With each passing year, standards for student achievement in K-12 classrooms across the country continue to rise. Most recently, the wide-spread adoption of Common Core State Standards has forced a new focus on student achievement and application of real world knowledge and skills. In an effort to help students exceed these expectations and succeed in the classroom, proactive educators must seek continuing education that can be immediately translated in to the classroom.

With this goal in mind, online degrees and certificate programs have quickly become the solution. “Choosing between a certificate program and degree program should really be tied to the student’s goals,” says Dr. Karen Ferguson, Assistant Dean for Northcentral University’s School of Education.

Dr. Karen Ferguson -  Assistant Dean, School of Education

Dr. Karen Ferguson – Assistant Dean, School of Education

“A degree program will provide students with both a breadth and a depth of information in their chosen area.  A certificate, on the other hand, tends to be very focused and specific.  Students should choose between the two based on their personal goals and professional requirements.”

In today’s competitive market for online education, fewer requirements, a completion date that is often as short as a few months, and a lower cost for total tuition have given certificate programs the edge – for now.

“Certificate options demonstrate to your school leadership that you are dedicated to continuous improvement and learning,” explains Dr. Ferguson.  “Often, certificates are a nice addition because students can learn focused content that may not have been offered at the time they earned their degree.”

For example, earning an education certificate in early childhood education, e-learning or education leadership would serve almost any educator well. While these specializations are common among online schools, NCU’s School of Education has taken specialized to a higher degree by becoming hyper-focused on the needs of teachers across the country attempting to adapt to the Common Core State Standards requirements.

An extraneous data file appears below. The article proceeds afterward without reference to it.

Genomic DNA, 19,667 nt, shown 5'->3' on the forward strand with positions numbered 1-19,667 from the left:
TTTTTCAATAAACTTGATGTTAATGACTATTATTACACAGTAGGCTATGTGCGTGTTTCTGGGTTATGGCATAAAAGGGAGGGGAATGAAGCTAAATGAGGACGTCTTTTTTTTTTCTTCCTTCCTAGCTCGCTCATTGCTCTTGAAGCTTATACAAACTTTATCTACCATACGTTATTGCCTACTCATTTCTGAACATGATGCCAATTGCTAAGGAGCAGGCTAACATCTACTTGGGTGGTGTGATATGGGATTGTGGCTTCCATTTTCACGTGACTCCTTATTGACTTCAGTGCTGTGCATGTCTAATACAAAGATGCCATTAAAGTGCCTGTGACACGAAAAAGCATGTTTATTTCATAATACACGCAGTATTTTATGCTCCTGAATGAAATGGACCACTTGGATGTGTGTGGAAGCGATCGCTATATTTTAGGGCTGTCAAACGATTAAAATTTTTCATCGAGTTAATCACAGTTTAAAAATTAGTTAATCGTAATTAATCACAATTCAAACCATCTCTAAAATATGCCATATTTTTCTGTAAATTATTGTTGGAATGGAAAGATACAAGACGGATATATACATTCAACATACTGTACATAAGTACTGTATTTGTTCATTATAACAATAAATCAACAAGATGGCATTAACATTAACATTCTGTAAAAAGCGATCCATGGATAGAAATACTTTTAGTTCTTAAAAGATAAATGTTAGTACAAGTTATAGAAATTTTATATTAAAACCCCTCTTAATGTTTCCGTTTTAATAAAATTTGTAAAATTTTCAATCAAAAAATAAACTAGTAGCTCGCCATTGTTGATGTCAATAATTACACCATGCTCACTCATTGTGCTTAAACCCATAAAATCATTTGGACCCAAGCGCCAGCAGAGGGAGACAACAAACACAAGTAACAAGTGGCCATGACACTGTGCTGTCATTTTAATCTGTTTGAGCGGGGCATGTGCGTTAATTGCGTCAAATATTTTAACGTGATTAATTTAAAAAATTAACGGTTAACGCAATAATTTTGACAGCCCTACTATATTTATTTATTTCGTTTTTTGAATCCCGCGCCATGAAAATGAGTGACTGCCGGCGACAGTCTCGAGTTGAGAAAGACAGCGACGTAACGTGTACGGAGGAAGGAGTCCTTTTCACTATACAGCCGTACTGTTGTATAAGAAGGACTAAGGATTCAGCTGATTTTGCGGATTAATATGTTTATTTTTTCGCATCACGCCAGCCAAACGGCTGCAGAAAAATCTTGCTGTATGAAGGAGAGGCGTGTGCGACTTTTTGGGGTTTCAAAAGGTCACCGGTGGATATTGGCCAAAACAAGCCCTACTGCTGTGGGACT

“NCU offers certificates in a number of areas, all of which will support our students’ goals.  One of our recent additions is the Mathematics Excellence in the Common Core post-baccalaureate certificate.  This unique certification in education is designed specifically to help educators who are currently teaching mathematics to implement the Common Core State Standards,” says Dr. Ferguson.

Whether completing a degree program for advancement or a certificate program for added knowledge, online continuing teacher education is now the go-to solution for educators looking to prepare their students for success. For more information on all of NCU’s Title IV funded certificate and degree programs, visit

Now What? Life After Graduation


You have just received a passing grade on the last assignment of the last course of your degree program. You’ve been living for this day for months –years even. You finally have the time to reconnect with your family and friends and tell everyone you know that you’ve accomplished your goal. How do you feel?

Many of you probably assume you will relieved, excited, even euphoric. However, accomplishing a long-term goal can lead to a wide range of emotions.

“People often experience mixed feelings at the end of a rigorous process,” explains Darren Adamson (Ph.D.), associate professor for NCU’s School of Marriage and Family Sciences and director of curriculum development for the MFT programs. “These feelings can range from exhilaration to disappointment. Some individuals may feel guilty and anxious while others are proud of their accomplishment and feel satisfaction.”

According to Adamson, many factors can lead to these different emotions, including:

  • Accomplishment of a long-term goal or task
  • Meeting your own and others’ expectations
  • Overcoming the different challenges within your goal or task
  • Changes in your formerly predictable schedule
  • Failing to acknowledge an uncertain future
  • Questioning the reality of your accomplishment

If you find yourself feeling differently than you expected post–graduation, the first thing to remind yourself of is that it’s completely normal! While your feelings may be confusing, they are actually quite predictable. Take advantage of the wisdom learned by those who have gone before you and try some of these tips to help you manage your emotions.

  1. Let your feelings be what they are and do not worry about them—just feel them.